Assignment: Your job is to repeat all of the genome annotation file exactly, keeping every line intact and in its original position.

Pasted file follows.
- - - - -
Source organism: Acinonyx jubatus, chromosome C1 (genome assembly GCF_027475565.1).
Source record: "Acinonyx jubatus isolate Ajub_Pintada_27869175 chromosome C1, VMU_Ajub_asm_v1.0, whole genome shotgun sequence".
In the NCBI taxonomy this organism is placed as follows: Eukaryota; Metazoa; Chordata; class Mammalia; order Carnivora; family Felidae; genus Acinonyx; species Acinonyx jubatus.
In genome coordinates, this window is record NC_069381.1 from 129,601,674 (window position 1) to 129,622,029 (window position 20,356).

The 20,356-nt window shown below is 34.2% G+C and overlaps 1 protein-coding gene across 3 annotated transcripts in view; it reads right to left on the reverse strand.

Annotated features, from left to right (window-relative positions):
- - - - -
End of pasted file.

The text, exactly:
Source organism: Acinonyx jubatus, chromosome C1 (genome assembly GCF_027475565.1).
Source record: "Acinonyx jubatus isolate Ajub_Pintada_27869175 chromosome C1, VMU_Ajub_asm_v1.0, whole genome shotgun sequence".
In the NCBI taxonomy this organism is placed as follows: Eukaryota; Metazoa; Chordata; class Mammalia; order Carnivora; family Felidae; genus Acinonyx; species Acinonyx jubatus.
In genome coordinates, this window is record NC_069381.1 from 129,601,674 (window position 1) to 129,622,029 (window position 20,356).

The 20,356-nt window shown below is 34.2% G+C and overlaps 1 protein-coding gene across 3 annotated transcripts in view; it reads right to left on the reverse strand.

Annotated features, from left to right (window-relative positions):